Trees came splitting down in the wave of high-wind conditions in the Prince Albert area on Tuesday.
By mid-afternoon, the city’s director of Community Services Greg Zeeben reported nine downed trees in the city.
This was in spite of city crews’ ongoing efforts to trim or cut down trouble trees in the city.
Trees are cut down “When they have a large amount of decay in them and they can’t actively heal themselves.”
Using a young, healthy-looking tree that the wind downed in front of city hall on Central Avenue on Tuesday as an example, this preventative action doesn’t mitigate all problems.
“A tree can look absolutely healthy, but a micro-burst (coms) and it will come down,” Zeeben said. “That’s what we call an act of God.”
With Prince Albert’s canopy of century-old trees a source of pride for residents, Coun. Ted Zurakowski asked city administration during Monday’s council meeting for some explanation as to why city staff cut down trees along Sixth Avenue West this year.
“Once we started looking at doing the project, we realized that the water main being underneath being from 1913, that leaving that water main there wasn’t a good idea,” the city’s director of Public Works Colin Innes explained.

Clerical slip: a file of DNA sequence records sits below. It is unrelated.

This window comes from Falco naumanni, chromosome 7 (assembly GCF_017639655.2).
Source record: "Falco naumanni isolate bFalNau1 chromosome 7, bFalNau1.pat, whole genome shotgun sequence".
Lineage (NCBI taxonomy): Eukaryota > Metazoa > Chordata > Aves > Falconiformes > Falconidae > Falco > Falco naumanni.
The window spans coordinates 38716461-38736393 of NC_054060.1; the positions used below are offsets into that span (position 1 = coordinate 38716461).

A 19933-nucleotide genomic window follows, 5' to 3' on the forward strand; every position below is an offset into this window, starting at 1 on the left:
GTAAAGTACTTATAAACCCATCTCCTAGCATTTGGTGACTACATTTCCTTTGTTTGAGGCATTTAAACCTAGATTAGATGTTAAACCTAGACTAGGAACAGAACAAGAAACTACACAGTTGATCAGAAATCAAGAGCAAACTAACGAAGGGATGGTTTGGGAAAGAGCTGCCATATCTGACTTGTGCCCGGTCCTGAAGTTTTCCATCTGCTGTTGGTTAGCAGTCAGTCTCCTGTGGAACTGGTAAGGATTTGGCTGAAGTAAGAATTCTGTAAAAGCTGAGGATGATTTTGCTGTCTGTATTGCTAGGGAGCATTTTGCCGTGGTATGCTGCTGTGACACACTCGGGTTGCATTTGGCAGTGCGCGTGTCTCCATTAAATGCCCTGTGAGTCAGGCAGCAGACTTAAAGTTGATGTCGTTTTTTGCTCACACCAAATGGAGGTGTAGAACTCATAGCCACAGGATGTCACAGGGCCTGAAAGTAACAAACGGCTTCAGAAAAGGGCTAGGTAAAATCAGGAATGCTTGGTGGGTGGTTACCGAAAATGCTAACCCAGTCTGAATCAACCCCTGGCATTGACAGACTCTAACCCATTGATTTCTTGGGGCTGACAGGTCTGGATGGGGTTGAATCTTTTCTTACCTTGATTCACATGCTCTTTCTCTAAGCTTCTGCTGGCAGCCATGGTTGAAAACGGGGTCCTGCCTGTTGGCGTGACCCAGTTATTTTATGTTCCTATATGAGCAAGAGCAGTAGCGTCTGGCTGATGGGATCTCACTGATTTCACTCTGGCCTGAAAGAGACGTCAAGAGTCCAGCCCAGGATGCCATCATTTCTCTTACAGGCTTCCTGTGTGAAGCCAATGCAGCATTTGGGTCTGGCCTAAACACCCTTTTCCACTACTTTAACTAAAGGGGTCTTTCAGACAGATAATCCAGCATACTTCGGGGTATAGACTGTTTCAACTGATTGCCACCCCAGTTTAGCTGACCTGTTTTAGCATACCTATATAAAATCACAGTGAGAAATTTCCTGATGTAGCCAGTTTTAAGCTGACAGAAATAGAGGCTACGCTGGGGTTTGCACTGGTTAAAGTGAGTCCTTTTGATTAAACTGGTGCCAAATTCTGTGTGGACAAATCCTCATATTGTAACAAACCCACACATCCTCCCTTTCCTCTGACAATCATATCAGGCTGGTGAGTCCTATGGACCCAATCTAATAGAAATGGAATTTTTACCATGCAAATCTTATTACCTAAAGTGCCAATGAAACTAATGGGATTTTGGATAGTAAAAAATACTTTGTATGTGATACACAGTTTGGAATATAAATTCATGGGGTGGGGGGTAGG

Whether we love trees or not, they don’t live forever and I think all we have to do is have a better plan to ensure the residents, as soon as they’re removed we’ll have the stumps removed and we’ll replant - Coun. Greg Dionne
“It’s a busy right of way — there are two gas lines, there’s a water main in there as well as storm and sanitary, so moving the water main wasn’t something that was feasible, so that necessitated trees coming down.”
In addition to that, the trees posed a safety hazard due to their rotting from the inside out.
“These are trees that make Prince Albert, and I could understand how the neighbourhood would be affected,” Mayor Jim Scarrow said.
“I do love trees as well, but at the end of the day we have lots of areas where the trees are 100 years old,” Coun. Greg Dionne said.
“Whether we love trees or not, they don’t live forever and I think all we have to do is have a better plan to ensure the residents, as soon as they’re removed we’ll have the stumps removed and we’ll replant.”